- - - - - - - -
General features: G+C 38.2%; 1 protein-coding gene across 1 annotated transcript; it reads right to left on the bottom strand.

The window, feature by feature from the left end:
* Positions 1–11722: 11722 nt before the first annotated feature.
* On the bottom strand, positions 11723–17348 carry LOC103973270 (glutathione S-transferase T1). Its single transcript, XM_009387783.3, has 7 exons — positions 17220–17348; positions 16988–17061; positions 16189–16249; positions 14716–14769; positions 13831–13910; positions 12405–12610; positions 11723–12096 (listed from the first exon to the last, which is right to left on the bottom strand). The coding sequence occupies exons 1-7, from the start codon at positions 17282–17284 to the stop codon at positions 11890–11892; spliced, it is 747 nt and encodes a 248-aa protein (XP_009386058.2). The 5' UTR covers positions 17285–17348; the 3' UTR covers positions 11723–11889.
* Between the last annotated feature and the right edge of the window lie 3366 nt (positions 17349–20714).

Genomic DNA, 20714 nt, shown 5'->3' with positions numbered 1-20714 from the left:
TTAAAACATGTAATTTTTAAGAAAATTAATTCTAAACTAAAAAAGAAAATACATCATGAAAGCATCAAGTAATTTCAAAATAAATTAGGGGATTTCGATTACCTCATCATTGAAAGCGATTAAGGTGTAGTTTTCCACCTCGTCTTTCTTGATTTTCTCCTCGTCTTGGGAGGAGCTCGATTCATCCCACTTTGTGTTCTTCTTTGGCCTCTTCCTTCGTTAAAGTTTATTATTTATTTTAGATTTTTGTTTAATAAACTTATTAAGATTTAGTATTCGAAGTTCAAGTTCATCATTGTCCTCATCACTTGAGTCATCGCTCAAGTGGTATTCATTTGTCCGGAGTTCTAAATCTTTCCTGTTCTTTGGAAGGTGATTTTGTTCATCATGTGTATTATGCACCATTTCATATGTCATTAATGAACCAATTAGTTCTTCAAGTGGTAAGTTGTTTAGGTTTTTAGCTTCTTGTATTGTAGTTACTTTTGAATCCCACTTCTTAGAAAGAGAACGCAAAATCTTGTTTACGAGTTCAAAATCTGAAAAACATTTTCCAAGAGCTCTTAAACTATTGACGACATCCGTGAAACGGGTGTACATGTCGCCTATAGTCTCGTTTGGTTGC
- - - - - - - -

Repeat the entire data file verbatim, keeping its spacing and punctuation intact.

General features: G+C 38.2%; 1 protein-coding gene across 1 annotated transcript; it reads right to left on the bottom strand.

The window, feature by feature from the left end:
* Positions 1–11722: 11722 nt before the first annotated feature.
* On the bottom strand, positions 11723–17348 carry LOC103973270 (glutathione S-transferase T1). Its single transcript, XM_009387783.3, has 7 exons — positions 17220–17348; positions 16988–17061; positions 16189–16249; positions 14716–14769; positions 13831–13910; positions 12405–12610; positions 11723–12096 (listed from the first exon to the last, which is right to left on the bottom strand). The coding sequence occupies exons 1-7, from the start codon at positions 17282–17284 to the stop codon at positions 11890–11892; spliced, it is 747 nt and encodes a 248-aa protein (XP_009386058.2). The 5' UTR covers positions 17285–17348; the 3' UTR covers positions 11723–11889.
* Between the last annotated feature and the right edge of the window lie 3366 nt (positions 17349–20714).

Genomic DNA, 20714 nt, shown 5'->3' with positions numbered 1-20714 from the left:
TTAAAACATGTAATTTTTAAGAAAATTAATTCTAAACTAAAAAAGAAAATACATCATGAAAGCATCAAGTAATTTCAAAATAAATTAGGGGATTTCGATTACCTCATCATTGAAAGCGATTAAGGTGTAGTTTTCCACCTCGTCTTTCTTGATTTTCTCCTCGTCTTGGGAGGAGCTCGATTCATCCCACTTTGTGTTCTTCTTTGGCCTCTTCCTTCGTTAAAGTTTATTATTTATTTTAGATTTTTGTTTAATAAACTTATTAAGATTTAGTATTCGAAGTTCAAGTTCATCATTGTCCTCATCACTTGAGTCATCGCTCAAGTGGTATTCATTTGTCCGGAGTTCTAAATCTTTCCTGTTCTTTGGAAGGTGATTTTGTTCATCATGTGTATTATGCACCATTTCATATGTCATTAATGAACCAATTAGTTCTTCAAGTGGTAAGTTGTTTAGGTTTTTAGCTTCTTGTATTGTAGTTACTTTTGAATCCCACTTCTTAGAAAGAGAACGCAAAATCTTGTTTACGAGTTCAAAATCTGAAAAACATTTTCCAAGAGCTCTTAAACTATTGACGACATCCGTGAAACGGGTGTACATGTCGCCTATAGTCTCGTTTGGTTGC